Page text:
PHOENIX — Symantec‘s business partners came to the west this week to hear how the company, which officially swallowed Veritas 77 days ago, will merge channel programs and products.
But the company’s vice-chair and president said he won’t be quick on the draw.
“We’re aiming first and then we’ll figure out how to fire the gun,” Gary Bloom said in an interview with ITBusiness.ca before the first combined partner conference with resellers from both Symantec and Veritas began Thursday. “But that said, it’s not a big bang theory. It’s not our goal to pull the rug out from under any of our partners. It’s to evolve them into a bigger business with us.”
Some 300 partners are here to learn how they’ll make money from the integration of Veritas, a backup and recovery specialist, into Symantec, which focuses on network security, to create a software company with about US$5 billion in annual revenue.
In their opening remarks, Bloom and other company executives repeatedly emphasized that Symantec is a channel-driven company. They repeated the message they’ve been saying for months: that security and recovery products are a natural fit for organizations concerned with availability and compliance. But they also said they want to hear from and work with partners to hone things right.
“We need your help in building a partner program that effectively penetrates markets where there are tremendous amounts of opportunity,” said Tom Kendra, the company’s newly-appointed executive vice-president of sales and services.
Going further, he noted Symantec only pulls in three per cent of its revenue from services delivered by partners. “We have woefully inadequate coverage from partners who can help us sell and deliver services. We need your help.”
To give them a hand Symatec will create so-called “yellow books” (derived from the company’s official colour) of technical advice for customizing the new joint solutions the company will be creating to help speed installations and optimize performance.
“Our commitment to you is as we go through all of these solutions not only will we deliver to you a roadmap of what products we have with services, we’ll tell you where we’re not and where we need your help.”
Bloom made it clear in an interview the new company is taking a deliberate approach to creating new channel and licensing programs.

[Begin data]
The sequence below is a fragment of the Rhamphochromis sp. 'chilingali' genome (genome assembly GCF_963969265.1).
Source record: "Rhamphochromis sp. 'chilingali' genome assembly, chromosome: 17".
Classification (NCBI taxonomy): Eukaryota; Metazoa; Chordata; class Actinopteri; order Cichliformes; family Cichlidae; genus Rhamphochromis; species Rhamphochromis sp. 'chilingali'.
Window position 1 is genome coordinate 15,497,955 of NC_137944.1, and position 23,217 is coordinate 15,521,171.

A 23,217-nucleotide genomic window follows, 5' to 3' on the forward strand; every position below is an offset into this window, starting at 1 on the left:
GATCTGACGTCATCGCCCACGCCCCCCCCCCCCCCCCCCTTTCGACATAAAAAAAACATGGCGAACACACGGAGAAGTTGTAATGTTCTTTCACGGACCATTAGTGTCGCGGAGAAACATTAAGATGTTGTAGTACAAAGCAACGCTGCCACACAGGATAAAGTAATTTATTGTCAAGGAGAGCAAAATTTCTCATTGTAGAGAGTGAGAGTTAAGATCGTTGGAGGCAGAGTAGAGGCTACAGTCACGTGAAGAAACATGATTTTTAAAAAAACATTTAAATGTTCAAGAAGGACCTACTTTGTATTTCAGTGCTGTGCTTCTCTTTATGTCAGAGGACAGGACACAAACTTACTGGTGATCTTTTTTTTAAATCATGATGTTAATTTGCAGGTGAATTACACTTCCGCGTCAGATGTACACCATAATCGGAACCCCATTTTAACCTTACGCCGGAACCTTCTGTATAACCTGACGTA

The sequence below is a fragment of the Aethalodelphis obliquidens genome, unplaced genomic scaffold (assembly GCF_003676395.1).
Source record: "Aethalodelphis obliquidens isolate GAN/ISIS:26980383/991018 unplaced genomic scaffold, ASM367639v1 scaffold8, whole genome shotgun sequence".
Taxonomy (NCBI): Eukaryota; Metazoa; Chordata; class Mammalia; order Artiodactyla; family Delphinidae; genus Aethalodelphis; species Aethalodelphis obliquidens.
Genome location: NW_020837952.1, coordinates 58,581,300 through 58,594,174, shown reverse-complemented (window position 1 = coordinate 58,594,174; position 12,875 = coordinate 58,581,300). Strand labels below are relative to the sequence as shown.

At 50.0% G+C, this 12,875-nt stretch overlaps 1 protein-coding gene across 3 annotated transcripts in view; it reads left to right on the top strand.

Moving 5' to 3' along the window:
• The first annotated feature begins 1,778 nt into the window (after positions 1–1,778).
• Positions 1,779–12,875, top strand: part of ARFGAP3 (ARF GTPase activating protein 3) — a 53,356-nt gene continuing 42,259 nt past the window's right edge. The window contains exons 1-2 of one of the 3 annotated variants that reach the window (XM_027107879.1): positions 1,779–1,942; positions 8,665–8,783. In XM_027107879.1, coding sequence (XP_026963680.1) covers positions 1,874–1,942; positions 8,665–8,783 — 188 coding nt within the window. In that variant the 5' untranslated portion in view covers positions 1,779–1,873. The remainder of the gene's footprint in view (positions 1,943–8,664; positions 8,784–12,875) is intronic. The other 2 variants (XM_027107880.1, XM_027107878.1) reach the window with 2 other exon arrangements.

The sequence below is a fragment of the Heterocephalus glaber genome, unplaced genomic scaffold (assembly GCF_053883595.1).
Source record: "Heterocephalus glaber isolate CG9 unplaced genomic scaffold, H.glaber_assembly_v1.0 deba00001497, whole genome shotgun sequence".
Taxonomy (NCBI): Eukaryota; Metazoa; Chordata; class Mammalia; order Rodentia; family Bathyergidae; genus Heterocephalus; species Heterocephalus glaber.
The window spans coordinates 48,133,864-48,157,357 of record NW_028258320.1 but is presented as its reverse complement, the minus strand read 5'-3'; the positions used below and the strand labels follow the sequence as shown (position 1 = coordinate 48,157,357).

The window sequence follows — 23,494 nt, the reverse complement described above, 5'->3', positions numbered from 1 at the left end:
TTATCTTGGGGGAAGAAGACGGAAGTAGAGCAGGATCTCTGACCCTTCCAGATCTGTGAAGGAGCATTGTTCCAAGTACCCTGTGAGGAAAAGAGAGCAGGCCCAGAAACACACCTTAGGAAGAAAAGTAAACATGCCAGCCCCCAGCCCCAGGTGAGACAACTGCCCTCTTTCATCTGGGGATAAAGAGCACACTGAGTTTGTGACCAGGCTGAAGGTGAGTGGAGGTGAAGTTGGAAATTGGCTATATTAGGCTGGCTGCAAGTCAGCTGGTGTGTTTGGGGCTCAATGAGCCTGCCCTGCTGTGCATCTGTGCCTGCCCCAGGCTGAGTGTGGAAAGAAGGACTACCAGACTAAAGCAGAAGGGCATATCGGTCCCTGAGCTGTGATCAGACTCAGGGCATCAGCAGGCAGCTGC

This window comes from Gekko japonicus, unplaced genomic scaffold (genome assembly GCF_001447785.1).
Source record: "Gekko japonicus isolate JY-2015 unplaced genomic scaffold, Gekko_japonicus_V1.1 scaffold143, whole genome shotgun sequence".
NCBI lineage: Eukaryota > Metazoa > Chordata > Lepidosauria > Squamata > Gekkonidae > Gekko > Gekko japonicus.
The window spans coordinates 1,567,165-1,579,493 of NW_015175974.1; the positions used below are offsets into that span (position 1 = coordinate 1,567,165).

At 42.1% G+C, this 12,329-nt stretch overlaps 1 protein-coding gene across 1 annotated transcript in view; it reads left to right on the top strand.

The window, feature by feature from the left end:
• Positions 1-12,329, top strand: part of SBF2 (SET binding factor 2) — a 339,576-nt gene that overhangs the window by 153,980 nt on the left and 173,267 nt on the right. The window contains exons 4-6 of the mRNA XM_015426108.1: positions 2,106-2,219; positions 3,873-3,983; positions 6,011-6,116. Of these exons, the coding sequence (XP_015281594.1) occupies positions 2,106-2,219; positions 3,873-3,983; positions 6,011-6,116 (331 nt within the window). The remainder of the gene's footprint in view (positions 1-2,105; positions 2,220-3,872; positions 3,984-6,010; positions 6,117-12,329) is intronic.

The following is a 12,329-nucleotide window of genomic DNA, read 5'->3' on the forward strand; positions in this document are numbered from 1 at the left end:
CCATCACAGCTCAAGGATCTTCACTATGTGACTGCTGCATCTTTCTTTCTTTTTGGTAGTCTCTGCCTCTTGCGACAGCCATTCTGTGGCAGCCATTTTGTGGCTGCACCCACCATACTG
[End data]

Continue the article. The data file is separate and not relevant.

For example, the Veritas brand will remain on its backup and recovery products for up to 12 months. Product names, however, will stay the same. For the time being, Symantec and Veritas price lists will be compiled and delivered separately, and product ordering systems will remain separate. The partner certification programs will also remain separate, although eventually will be merged.
On the other hand the company is starting to release bundled Symantec-Veritas combos, such as boxed versions Symantec AntiVirus with Veritas Backup Executive for Windows. Licenced versions of these bundles will be available in the next quarter.
Details on some efforts, however, were sketchy. Marlene Williamson, vice-president of marketing for the Americas, said Symantec and Veritas marketing programs will be combined “over the next couple of quarters.”
“One of the key things we’re trying to do and the reason we’re tying to be sensitive is we do not want to dilute the businesses of our channel partners,” Bloom said in the interview. “We don’t want to dilute their effectiveness in selling the technologies. And to be clear, we do no want people selling products that aren’t really qualified to provide the services and the knowledge surrounding those products. We want to make sure our channel partners are somewhat protected in what they sell and the customer is somewhat protected in who they’re buying from, that they’re buying from knowledgeable sources.
“We’re in process of working on an integrated partner program,” he added. “We’re using this conference and the advisory session to make sure we take the input and the perspective our key channel partners in the planning process. But there won’t be a big event . . . they’re not going to wake up one morning and have everything thrown up in the air. We’re not going to do disruptive change. These are going to be incremental chances over time and we’ll start over time launching common channel programs.”
As part of the conference, company executives met Wednesday with the merged global and North American partner councils for advice.
“Partners (on the councils) are very positive on what Symantec can do,” said Michael Quartarone, director of software sales at NexInnovations, a Mississauga, Ont., solution provider who sits on both bodies. “My bet is they’re going to succeed and deliver real value to the marketplace.”
“They’re going to need help and they’re going to rely on the channel for help,” said David Hall, chief technology officer for Compucom, a Dallas-based solution provider with offices in four Canadian cities.
But he also believes Symantec will master the merger because it has a history of working well with VARs.